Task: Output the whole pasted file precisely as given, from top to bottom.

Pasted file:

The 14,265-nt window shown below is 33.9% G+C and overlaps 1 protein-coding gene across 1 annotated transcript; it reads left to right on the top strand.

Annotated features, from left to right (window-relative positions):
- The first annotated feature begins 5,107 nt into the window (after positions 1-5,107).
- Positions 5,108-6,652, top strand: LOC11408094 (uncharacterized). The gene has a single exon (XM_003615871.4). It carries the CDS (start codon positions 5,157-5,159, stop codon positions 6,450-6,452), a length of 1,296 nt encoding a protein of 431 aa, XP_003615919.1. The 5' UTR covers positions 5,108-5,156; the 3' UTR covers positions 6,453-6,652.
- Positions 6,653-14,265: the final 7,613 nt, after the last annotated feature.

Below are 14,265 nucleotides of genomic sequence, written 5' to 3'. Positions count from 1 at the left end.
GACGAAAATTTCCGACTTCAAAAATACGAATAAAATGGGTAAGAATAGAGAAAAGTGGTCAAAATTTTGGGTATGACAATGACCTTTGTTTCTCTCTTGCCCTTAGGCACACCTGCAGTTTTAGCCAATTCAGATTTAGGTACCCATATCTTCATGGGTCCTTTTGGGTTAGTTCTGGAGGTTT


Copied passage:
The 14,265-nt window shown below is 33.9% G+C and overlaps 1 protein-coding gene across 1 annotated transcript; it reads left to right on the top strand.

Annotated features, from left to right (window-relative positions):
- The first annotated feature begins 5,107 nt into the window (after positions 1-5,107).
- Positions 5,108-6,652, top strand: LOC11408094 (uncharacterized). The gene has a single exon (XM_003615871.4). It carries the CDS (start codon positions 5,157-5,159, stop codon positions 6,450-6,452), a length of 1,296 nt encoding a protein of 431 aa, XP_003615919.1. The 5' UTR covers positions 5,108-5,156; the 3' UTR covers positions 6,453-6,652.
- Positions 6,653-14,265: the final 7,613 nt, after the last annotated feature.

Below are 14,265 nucleotides of genomic sequence, written 5' to 3'. Positions count from 1 at the left end.
GACGAAAATTTCCGACTTCAAAAATACGAATAAAATGGGTAAGAATAGAGAAAAGTGGTCAAAATTTTGGGTATGACAATGACCTTTGTTTCTCTCTTGCCCTTAGGCACACCTGCAGTTTTAGCCAATTCAGATTTAGGTACCCATATCTTCATGGGTCCTTTTGGGTTAGTTCTGGAGGTTT